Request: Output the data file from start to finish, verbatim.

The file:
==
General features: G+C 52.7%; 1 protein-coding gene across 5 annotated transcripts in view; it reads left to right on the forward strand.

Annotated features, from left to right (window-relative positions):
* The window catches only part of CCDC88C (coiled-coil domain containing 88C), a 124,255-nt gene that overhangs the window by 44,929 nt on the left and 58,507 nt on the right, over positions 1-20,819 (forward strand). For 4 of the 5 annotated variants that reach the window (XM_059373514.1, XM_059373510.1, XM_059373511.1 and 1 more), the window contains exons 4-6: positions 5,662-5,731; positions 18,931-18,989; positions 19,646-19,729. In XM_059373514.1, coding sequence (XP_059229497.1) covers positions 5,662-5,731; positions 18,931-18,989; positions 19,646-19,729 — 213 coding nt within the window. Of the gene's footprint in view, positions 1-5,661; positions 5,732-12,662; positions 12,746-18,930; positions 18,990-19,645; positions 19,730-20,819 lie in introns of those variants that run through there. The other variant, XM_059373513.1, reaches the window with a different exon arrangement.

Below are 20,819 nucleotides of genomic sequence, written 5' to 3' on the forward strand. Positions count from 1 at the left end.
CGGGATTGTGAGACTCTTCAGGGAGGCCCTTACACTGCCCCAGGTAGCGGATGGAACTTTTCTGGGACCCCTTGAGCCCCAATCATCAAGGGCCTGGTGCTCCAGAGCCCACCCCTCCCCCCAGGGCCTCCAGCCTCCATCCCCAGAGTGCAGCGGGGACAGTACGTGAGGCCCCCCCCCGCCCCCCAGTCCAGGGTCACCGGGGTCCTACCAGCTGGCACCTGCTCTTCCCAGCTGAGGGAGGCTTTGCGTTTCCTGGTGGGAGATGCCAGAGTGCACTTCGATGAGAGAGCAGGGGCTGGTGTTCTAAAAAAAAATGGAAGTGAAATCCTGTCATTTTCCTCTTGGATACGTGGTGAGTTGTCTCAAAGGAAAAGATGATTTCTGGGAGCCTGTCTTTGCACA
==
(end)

General features: G+C 52.7%; 1 protein-coding gene across 5 annotated transcripts in view; it reads left to right on the forward strand.

Annotated features, from left to right (window-relative positions):
* The window catches only part of CCDC88C (coiled-coil domain containing 88C), a 124,255-nt gene that overhangs the window by 44,929 nt on the left and 58,507 nt on the right, over positions 1-20,819 (forward strand). For 4 of the 5 annotated variants that reach the window (XM_059373514.1, XM_059373510.1, XM_059373511.1 and 1 more), the window contains exons 4-6: positions 5,662-5,731; positions 18,931-18,989; positions 19,646-19,729. In XM_059373514.1, coding sequence (XP_059229497.1) covers positions 5,662-5,731; positions 18,931-18,989; positions 19,646-19,729 — 213 coding nt within the window. Of the gene's footprint in view, positions 1-5,661; positions 5,732-12,662; positions 12,746-18,930; positions 18,990-19,645; positions 19,730-20,819 lie in introns of those variants that run through there. The other variant, XM_059373513.1, reaches the window with a different exon arrangement.

Below are 20,819 nucleotides of genomic sequence, written 5' to 3' on the forward strand. Positions count from 1 at the left end.
CGGGATTGTGAGACTCTTCAGGGAGGCCCTTACACTGCCCCAGGTAGCGGATGGAACTTTTCTGGGACCCCTTGAGCCCCAATCATCAAGGGCCTGGTGCTCCAGAGCCCACCCCTCCCCCCAGGGCCTCCAGCCTCCATCCCCAGAGTGCAGCGGGGACAGTACGTGAGGCCCCCCCCCGCCCCCCAGTCCAGGGTCACCGGGGTCCTACCAGCTGGCACCTGCTCTTCCCAGCTGAGGGAGGCTTTGCGTTTCCTGGTGGGAGATGCCAGAGTGCACTTCGATGAGAGAGCAGGGGCTGGTGTTCTAAAAAAAAATGGAAGTGAAATCCTGTCATTTTCCTCTTGGATACGTGGTGAGTTGTCTCAAAGGAAAAGATGATTTCTGGGAGCCTGTCTTTGCACA